The Bible has been translated into more than 2,000 modern languages. Only one has been a matter of controversy in Israel—a recent modern Hebrew translation of the Bible.
According to an article in Hadassah Magazine, this newest Bible translation has been called scandalous, pernicious and even fraudulent. Some fear that if this modern Hebrew “translation” is used in schools, the children will grow estranged from the Biblical language.
The defenders of the newest Bible translation claim that Israelis speak Israeli modern Hebrew rather than Hebrew. Gil’ad Zuckermann, a professor of linguistics, maintains that Israeli modern Hebrew is a hybrid of ancient Hebrew, Yiddish, Russian, Polish, Romanian and other languages.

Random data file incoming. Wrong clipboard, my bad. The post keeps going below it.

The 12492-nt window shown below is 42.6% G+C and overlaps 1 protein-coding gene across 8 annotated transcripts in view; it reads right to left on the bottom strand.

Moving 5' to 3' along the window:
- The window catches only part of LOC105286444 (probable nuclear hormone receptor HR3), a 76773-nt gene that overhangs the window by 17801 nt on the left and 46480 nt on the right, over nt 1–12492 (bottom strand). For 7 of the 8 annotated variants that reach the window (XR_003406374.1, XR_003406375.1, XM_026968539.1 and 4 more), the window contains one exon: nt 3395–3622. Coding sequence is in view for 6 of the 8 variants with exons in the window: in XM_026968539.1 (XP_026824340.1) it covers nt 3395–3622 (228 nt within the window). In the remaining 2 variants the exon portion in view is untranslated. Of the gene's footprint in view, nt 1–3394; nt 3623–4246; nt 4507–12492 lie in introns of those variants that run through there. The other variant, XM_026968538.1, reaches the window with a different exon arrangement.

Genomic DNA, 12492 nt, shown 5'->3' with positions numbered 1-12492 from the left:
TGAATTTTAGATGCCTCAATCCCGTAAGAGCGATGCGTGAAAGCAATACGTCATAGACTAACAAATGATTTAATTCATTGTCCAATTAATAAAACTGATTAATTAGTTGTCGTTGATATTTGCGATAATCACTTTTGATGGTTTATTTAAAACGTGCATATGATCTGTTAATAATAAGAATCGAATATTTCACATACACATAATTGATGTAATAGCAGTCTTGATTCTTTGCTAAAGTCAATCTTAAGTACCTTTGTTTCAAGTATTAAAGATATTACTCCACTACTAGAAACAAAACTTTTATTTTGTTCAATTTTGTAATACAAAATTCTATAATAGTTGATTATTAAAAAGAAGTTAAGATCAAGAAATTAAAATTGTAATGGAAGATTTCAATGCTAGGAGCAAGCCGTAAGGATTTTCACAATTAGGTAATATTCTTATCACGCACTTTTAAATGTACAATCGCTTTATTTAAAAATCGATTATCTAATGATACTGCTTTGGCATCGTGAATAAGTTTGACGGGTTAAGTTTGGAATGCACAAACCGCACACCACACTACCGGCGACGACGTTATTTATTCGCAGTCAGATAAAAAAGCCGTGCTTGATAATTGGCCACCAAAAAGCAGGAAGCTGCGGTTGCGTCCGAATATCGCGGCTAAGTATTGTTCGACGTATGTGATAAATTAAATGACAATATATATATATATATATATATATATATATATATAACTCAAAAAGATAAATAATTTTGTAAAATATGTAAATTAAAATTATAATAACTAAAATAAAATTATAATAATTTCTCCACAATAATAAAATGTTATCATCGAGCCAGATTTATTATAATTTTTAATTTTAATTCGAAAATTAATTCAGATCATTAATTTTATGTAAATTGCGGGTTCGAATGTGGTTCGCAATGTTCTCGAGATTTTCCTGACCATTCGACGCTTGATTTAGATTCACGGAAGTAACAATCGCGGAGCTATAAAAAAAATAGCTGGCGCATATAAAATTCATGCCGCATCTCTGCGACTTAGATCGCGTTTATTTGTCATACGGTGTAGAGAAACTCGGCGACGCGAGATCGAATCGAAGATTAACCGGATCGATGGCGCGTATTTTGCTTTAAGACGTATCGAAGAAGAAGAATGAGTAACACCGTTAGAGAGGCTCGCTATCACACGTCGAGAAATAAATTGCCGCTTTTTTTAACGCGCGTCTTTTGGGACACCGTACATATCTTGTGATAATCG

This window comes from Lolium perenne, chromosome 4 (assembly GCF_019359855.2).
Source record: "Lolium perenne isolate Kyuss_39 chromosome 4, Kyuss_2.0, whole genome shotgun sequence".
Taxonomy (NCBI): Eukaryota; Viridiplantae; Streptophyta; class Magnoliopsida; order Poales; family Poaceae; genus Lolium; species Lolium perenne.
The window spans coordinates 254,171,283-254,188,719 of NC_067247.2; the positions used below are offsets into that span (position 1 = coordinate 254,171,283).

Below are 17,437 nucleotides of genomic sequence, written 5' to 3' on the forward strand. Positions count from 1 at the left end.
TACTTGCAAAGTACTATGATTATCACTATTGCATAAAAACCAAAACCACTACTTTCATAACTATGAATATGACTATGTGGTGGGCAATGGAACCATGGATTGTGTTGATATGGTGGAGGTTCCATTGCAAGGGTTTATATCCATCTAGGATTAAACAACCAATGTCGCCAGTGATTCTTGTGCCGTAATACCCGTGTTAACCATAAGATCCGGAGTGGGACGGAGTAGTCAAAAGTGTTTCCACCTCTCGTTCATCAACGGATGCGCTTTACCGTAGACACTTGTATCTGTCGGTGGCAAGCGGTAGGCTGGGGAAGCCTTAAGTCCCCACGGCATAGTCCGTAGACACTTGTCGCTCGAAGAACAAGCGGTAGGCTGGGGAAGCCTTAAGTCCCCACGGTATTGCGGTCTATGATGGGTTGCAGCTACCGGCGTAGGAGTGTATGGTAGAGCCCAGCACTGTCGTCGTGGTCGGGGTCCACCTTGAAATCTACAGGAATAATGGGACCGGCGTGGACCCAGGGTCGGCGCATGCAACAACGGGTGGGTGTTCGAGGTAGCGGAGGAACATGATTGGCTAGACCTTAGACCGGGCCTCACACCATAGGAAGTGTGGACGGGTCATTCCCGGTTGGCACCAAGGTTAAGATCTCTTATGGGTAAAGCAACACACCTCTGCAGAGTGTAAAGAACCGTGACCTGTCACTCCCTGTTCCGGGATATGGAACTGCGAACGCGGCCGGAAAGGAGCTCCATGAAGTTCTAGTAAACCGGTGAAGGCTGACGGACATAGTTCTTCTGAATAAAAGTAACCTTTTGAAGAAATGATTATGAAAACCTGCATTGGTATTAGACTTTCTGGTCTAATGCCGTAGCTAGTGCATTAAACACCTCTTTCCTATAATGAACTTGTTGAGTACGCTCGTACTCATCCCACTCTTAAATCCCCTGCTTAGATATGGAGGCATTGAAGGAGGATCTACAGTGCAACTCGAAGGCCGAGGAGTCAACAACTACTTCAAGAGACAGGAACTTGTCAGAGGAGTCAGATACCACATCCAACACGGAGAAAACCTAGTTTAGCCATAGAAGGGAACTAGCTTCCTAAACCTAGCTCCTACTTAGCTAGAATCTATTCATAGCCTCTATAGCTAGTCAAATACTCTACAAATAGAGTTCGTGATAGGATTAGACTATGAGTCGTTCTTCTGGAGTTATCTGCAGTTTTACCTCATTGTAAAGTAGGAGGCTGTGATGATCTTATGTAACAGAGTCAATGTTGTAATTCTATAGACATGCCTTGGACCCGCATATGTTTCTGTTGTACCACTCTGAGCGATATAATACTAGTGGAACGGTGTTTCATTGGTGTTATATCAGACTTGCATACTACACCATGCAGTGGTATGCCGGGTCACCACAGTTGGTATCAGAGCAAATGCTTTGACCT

Regarding the need for a modern Hebrew translation of the Bible, Zuckermann asks: “How many Israelis know that an egla meshulleshet [Genesis 15:9] is not a triangular cow but ‘a heifer of three years old’? If they studied [the new translation] the RAM Bible, they would know because it is translated as such: egla bat shalosh.”
Another example Zuckermann cites: “Most Israelis misunderstand yeled sha’ashuim [Jeremiah 31:19] as ‘playboy’ rather than ‘pleasant child.’”
The new modern Hebrew “translation” of the Bible is the result of a four-a-half-year effort by 90-year-old kibbutznik Avraham Ahuvia, a retired Bible teacher. What he did, according to publisher Rafi Mozes of Reches Educational Projects, was “mediate between the Biblical language and the Hebrew spoken today.”
The religion section of most bookstores includes an amazing array of Bibles. In our free eBook The Holy Bible: A Buyer’s Guide, prominent Biblical scholars Leonard Greenspoon and Harvey Minkoff expertly guide you through 21 different Bible translations (or versions) and address their content, text, style and religious orientation.